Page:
The LDS address unknown file or "lost address file" consists of church members who cannot be located. At times, previously baptized members move and cannot be located by their local congregation. In these cases, home teachers or local leaders seek to inquire regarding the new location so that membership records may be forwarded to the appropriate church unit. If the member cannot be located, his records are sent to Salt Lake City and become part of the "lost address" or "address unknown file." Church clerks make efforts to locate the individuals by attempting to reach acquaintances or known contacts. Many times, these efforts are successful, in which case the records are transferred to the new congregation. If efforts to locate the individual are unsuccessful, the individual remains on the lost address file until the age of one hundred and ten years or until proof of death can be located. The average US life expectancy is approximately 78 years, and that in Latin American nations is significantly shorter, and so it is possible that some individuals may continue to be counted on membership rolls for decades after their death. The intent of this policy is to make sure that living members are not mistakenly removed from membership rolls and that ongoing efforts are made to reach them, even if this may result in some inflation of membership numbers by the inclusion of some lost members who have deceased.
According to Elder Merrill Bateman, the "address unknown file" for Utah consists of 180,000 names, or 10 percent of LDS membership in the state. He reported that approximately 50,000 individuals in Utah are added to the lost address file each year. Ninety percent of those are found within the next year, while those on the list longer than one year (and located less frequently) constitute over 70 percent of lost address file members. Elder Bateman acknowledged that many of the members on the "lost address file" list are "less-active," especially those on the list for more than twelve months.
Former Chilean mission and MTC president Ted Lyon reported that 200,000 of the 535,000 nominal members in Chile -- over 37 percent -- are in the "lost address" file. Data on unknown address file membership in other areas has not been released. In view of broadly similar data on LDS membership self-identification from national censuses and other sociological indicators in Latin American nations, it seems reasonable to hypothesize that rate of "lost address" members in these nations is similar to Chile. Mexico and Brazil fared similar to Chile on the national census when age-based criteria are included, as I will demonstrate later. Reducing this estimate to 30% for Latin America as a whole would appear to be a fairly safe and conservative figure. It also seems likely that the 10% of LDS members on the "address unknown" file in Utah, where most of the population is LDS and many lost members can be located through family contacts, represents a "best possible case," and that the percentage of lost members in other states and Europe is likely to be at least this high or somewhat higher. As approximately half of LDS members live in developed nations and half in developing nations, application of the very conservative "address unknown file" estimate of 10% for developed nations and 30% for the developing world would lead us to conclude that no fewer than 20% of LDS members worldwide are on the "lost address file," or 2.6 million of the 13 million members. The true number may be as high as 25-28%.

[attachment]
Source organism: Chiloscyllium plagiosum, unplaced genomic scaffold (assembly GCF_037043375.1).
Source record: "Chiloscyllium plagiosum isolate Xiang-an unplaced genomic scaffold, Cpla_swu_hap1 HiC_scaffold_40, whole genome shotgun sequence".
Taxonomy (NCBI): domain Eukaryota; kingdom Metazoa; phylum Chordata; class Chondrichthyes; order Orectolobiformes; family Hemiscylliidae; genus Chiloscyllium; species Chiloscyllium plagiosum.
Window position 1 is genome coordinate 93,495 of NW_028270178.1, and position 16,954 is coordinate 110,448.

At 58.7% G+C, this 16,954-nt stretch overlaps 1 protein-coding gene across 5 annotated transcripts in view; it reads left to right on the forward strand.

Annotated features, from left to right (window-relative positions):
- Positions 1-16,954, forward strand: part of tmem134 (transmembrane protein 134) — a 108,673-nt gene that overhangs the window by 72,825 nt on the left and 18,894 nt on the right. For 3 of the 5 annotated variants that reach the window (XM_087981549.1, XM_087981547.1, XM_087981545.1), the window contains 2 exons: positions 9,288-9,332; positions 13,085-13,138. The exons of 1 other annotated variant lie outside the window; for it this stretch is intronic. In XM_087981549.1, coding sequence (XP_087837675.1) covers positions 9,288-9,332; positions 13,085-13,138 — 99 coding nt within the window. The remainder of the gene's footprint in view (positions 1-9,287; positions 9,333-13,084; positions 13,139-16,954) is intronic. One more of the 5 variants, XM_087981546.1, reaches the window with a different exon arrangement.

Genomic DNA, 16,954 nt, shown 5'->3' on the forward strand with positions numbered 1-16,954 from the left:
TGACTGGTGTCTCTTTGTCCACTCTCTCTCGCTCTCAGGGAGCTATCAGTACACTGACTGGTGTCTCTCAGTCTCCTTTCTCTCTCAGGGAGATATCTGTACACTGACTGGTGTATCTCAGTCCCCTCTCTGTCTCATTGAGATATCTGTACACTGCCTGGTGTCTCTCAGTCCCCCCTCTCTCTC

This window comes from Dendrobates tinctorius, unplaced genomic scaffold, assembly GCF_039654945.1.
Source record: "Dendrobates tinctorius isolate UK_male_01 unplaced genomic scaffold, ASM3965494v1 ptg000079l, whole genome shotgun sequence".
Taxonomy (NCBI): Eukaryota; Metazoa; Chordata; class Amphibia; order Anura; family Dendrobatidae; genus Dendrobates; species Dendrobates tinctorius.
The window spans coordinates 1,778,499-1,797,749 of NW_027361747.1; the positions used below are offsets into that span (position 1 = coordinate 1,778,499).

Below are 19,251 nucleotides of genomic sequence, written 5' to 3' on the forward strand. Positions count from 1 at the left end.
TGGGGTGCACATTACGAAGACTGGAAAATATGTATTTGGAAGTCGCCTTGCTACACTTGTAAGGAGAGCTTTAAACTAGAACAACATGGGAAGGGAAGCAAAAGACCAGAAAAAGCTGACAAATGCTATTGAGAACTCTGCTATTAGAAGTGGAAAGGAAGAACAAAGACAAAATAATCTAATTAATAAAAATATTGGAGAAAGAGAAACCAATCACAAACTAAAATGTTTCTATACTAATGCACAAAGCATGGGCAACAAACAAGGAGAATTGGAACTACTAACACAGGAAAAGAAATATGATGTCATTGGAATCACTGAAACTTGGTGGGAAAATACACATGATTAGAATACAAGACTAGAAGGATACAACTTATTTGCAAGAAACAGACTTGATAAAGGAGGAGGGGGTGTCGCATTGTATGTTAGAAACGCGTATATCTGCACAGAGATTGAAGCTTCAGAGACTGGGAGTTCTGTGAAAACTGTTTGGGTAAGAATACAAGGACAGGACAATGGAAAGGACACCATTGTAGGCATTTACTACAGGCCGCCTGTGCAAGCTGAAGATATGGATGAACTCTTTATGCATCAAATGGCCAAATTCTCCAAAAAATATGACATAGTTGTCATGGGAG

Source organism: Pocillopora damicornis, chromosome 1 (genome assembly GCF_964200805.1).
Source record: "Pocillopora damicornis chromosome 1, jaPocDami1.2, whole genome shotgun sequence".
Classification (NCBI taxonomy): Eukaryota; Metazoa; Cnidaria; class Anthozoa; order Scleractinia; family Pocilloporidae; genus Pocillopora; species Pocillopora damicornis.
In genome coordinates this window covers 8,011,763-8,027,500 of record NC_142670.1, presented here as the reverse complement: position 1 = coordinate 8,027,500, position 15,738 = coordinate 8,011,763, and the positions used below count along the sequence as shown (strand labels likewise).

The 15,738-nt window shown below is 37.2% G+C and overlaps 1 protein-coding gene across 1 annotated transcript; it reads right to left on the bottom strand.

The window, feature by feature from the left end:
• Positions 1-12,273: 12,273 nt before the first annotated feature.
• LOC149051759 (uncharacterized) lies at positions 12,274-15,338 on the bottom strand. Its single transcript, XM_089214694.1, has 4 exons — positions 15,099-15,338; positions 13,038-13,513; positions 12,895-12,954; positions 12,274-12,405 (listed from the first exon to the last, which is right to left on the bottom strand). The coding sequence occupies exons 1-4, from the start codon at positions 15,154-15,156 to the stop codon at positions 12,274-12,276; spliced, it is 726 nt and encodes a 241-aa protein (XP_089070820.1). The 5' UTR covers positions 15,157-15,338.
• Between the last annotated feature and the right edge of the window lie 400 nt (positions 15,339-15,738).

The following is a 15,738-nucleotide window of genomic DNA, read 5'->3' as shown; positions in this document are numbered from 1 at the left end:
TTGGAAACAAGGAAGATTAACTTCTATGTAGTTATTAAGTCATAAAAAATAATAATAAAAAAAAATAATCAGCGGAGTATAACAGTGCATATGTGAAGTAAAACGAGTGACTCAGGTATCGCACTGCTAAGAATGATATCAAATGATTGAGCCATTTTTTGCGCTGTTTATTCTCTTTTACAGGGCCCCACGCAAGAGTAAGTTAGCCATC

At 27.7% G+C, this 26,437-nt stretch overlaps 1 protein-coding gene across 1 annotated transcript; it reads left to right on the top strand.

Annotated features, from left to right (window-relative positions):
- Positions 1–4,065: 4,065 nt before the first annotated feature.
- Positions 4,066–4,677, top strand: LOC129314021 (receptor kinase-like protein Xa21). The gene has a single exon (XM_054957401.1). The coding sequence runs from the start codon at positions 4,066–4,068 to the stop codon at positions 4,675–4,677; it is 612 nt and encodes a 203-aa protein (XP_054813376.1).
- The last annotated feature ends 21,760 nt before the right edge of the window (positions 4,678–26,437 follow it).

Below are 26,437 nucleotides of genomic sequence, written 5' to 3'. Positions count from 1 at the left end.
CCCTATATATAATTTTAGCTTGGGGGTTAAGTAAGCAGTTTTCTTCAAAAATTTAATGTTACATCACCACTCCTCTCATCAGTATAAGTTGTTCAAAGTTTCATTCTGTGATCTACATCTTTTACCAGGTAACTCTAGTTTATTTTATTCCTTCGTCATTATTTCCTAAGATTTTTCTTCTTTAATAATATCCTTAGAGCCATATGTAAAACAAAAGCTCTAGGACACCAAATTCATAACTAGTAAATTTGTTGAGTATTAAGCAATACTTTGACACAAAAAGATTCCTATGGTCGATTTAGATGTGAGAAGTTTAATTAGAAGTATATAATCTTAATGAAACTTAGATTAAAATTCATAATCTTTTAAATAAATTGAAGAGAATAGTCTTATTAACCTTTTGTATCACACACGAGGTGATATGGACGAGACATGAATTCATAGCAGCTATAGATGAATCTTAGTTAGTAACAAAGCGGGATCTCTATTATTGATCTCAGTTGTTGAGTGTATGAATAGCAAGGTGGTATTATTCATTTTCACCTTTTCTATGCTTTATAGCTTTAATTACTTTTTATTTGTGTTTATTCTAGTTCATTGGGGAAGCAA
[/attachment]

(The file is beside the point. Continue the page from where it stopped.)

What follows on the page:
The "address unknown file" poses special difficulties to researchers in the calculation of LDS member participation rates. "Address unknown" members are included in country and overall LDS membership statistics, but are not included in congregational membership rolls. However, weekly church attendance rates are calculated based on number of members on congregational membership rolls, and do not consider "lost address file" members. As a result, reported LDS statistics for average weekly sacrament meeting attendance substantially overestimate actual member activity when lost members are added back into the denominator.
For instance, let us suppose that two hundred thousand members were on the "lost address file" in a nation with one million church members. If two hundred thousand of the eight hundred thousand members on congregational rolls attended church weekly, the weekly church attendance rate would be reported at 25%. Yet when the two hundred thousand lost members are added back into the denominator, the actual weekly church attendance rate is two hundred thousand out of a million members, or 20%. In areas where few members are on the "address unknown" file, the impact is only modest, whereas in areas with many lost members, the discrepancy between congregational attendance rates and overall member attendance rates can be dramatic.
 Canham, Matt, "Church Won't Give Up on 'Lost Members,'" Salt Lake Tribune, October 17, 2005.
 Stack, Peggy Fletcher, "Building Faith. A Special Report: The LDS Church in Chile," Salt Lake Tribune, March 31, 2006.